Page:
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Economist Donald Ratacjzak optimistic about 2014 outlook

Metro Atlanta’s economy expected to improve in coming year

Economist Donald Ratajczak gives an annual address Tuesday to the Council for Quality Growth. (Staff Photo: Camie Young)

Economist Donald Ratajczak gives an annual address Tuesday to the Council for Quality Growth. (Staff Photo: Camie Young)

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Economist Donald Ratajczak gives an annual address Tuesday to the Council for Quality Growth. (Staff Photo: Camie Young)

Donald Ratajczak has helped Gwinnett’s development community predict the economy for 21 years. And the last half-decade hasn’t been so pleasant.

But on Tuesday the retired Georgia State University economist was positive that the Atlanta area will have something to celebrate in 2014.

“It does appear that the worst … is slowly passing us,” Ratajczak said of the lingering impact of the Great Recession, which left housing prices down, developers going bankrupt and people losing their homes.

Housing prices have been on the rise for 18 months, he said, with many people finally having equity.

“The housing sector isn’t cured, but it’s definitely improving,” he said during a speech to the Council for Quality Growth Tuesday.

Ratajczak expects mortgage rates to tick up in 2014, but to remain low. Consumer activity is increasing, he said, while inflation remains low.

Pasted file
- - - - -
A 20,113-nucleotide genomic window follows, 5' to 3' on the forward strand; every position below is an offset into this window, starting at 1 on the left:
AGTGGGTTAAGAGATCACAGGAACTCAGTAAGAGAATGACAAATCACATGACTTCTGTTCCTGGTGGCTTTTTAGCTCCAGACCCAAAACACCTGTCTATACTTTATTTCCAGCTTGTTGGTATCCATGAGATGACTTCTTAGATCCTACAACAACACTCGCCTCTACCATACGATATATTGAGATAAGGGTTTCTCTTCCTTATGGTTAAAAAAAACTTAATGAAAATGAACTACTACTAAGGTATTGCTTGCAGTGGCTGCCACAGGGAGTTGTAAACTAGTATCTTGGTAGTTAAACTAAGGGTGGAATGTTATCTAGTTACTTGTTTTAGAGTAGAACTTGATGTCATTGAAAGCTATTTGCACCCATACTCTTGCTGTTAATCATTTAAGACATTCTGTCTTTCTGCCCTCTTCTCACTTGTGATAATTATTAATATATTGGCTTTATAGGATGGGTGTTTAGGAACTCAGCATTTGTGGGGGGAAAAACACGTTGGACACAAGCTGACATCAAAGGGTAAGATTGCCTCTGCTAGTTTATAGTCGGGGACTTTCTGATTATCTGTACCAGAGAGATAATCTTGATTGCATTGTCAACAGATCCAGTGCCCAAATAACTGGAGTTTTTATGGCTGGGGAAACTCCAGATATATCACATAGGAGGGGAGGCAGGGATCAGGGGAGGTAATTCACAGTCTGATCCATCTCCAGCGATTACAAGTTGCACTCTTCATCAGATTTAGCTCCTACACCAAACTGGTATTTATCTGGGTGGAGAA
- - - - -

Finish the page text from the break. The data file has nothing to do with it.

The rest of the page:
And the November jobs report was the kind he liked to hear, he added.

“I’m not talking about a boom year, but I am talking about some improvement in the consumer activity,” Ratajczak said, adding that he expected the economy to improve to 3 percent growth by the second quarter of next year.

Business, though, are still slow to hire and expand, he noted, blaming much of the issue on Washington.

“There’s not a lot of desire to expand. … They have the money; they don’t have the will to invest at the present time, and they don’t want to hire,” he said, adding that the Federal Reserve’s decisions likely depend on Capitol Hill and another possible shutdown. “It’s basically the feeling that the government isn’t working. As a result, people lost their reading of the future. They felt that the future is dimmer than the present. That is un-American.”

Still, he expects the politicians to forge another agreement and the economy to continue its improvement. And Ratacjzak said Atlanta is well-positioned to attract companies when expansions do begin.

“It’s good news,” said Gwinnett Commissioner Jace Brooks, a financial planner who liked Ratajczak’s prediction for the stock market as well as the expected rise in property taxes. “I think for Gwinnett County it’s great news. We continue to focus on jobs and economic development, so we should get our share.”